• Is the concept of service important to an organization’s success?
  • How should we deal with the issue of job-hopping?
  • Should we avoid personality cults?
  • What happened to good old-fashioned leadership?
  • Are the employees revolting?

My Consultancy–Asif J. Mir – Management Consultant–transforms organizations where people have the freedom to be creative, a place that brings out the best in everybody–an open, fair place where people have a sense that what they do matters. For details please visit www.asifjmir.com, and my Lectures.

Advice to Son


I advise my son to make mistakes because I want him to grow by making mistakes

I want him to make mistakes because mistakes are lessons of wisdom; portals of discovery and they show what needs improving

I want my son to make mistakes because mistakes are more honorable than a life spent doing nothing

I want my son to make mistakes, make mistakes, and make mistakes over and over again because mistakes are part of creative process.

I want my son to make mistakes because thus he will learn; and if he stopped making mistakes he will stop learning.

I don’t want my son to avoid situations in which he might make mistakes; rather, I want my son to sit at the feet of mistakes

My Consultancy–Asif J. Mir – Management Consultant–transforms organizations where people have the freedom to be creative, a place that brings out the best in everybody–an open, fair place where people have a sense that what they do matters. For details please visit www.asifjmir.com, and my Lectures.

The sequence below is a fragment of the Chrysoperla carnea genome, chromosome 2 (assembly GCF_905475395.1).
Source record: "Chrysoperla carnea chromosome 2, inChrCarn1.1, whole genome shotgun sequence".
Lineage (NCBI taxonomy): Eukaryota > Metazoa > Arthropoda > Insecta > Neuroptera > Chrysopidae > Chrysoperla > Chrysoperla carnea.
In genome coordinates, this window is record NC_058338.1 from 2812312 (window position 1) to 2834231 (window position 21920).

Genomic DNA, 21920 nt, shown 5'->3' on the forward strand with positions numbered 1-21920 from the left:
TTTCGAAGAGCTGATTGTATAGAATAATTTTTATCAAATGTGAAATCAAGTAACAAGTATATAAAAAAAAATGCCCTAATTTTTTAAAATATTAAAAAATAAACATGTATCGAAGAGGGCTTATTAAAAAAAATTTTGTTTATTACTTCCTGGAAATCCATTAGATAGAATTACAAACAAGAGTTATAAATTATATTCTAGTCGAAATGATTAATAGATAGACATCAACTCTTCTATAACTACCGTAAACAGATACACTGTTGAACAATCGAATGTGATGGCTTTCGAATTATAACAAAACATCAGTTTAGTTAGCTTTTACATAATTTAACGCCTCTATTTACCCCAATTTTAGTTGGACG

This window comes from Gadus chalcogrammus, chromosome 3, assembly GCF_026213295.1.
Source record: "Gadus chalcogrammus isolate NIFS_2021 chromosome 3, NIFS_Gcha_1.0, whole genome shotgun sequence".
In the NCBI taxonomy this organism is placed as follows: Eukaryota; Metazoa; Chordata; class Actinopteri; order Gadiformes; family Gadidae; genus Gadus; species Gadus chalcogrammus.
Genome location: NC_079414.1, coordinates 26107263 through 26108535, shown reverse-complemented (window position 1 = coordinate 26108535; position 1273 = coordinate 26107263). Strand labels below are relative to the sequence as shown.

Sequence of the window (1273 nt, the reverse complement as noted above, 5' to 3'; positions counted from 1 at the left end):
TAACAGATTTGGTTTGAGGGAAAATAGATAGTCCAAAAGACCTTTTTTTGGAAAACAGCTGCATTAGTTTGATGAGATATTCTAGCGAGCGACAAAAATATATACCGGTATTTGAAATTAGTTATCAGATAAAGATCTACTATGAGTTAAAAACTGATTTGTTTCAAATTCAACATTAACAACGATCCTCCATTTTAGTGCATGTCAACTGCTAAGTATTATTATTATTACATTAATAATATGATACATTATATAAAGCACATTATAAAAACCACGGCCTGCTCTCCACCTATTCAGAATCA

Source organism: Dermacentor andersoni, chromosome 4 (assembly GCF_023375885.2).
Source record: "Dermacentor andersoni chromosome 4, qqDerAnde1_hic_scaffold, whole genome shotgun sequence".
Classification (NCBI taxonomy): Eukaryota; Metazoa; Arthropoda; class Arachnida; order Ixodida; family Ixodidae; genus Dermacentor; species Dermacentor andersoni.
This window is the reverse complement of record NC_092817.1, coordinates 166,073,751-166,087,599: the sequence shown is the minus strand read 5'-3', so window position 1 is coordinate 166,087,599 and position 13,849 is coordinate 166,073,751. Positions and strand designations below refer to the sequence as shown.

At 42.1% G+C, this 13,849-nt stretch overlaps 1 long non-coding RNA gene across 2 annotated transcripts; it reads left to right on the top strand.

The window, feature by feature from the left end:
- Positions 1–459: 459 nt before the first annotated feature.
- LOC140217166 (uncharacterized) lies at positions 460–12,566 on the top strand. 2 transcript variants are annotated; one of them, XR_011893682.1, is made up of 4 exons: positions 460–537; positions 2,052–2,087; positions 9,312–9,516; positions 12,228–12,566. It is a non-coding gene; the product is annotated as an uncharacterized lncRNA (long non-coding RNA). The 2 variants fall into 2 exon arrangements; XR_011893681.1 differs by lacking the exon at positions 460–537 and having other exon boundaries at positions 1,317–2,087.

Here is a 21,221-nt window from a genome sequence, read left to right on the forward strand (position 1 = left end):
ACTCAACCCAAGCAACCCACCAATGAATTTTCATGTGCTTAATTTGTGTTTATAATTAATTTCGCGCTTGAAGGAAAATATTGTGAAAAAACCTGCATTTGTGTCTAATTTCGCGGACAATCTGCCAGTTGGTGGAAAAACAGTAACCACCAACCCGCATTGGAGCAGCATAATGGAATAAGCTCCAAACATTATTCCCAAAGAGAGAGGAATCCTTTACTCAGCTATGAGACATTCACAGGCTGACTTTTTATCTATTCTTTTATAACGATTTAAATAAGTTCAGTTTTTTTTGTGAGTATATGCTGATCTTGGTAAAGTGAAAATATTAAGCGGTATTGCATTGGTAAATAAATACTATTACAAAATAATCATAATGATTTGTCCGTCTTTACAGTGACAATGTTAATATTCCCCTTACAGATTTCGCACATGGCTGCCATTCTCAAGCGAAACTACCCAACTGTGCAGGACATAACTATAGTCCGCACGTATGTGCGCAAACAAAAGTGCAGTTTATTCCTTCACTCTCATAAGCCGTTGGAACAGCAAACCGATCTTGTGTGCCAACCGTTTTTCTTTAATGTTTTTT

Preparing a Resume


All job applicants need to have information circulating that reflects positively on their strengths. That information needs to be sent to prospective employers in a format that is understandable and consistent with the organization’s hiring practices. In most instances, this is done through the resume.

No matter who you are or where you are in your career, you need a current resume. Your resume is typically the only information source that a recruiter will use in determining whether to grant you an interview. Therefore, your resume must be a sales tool; it must give key information that supports your candidacy, highlights your strengths, and differentiates you from other job applicants.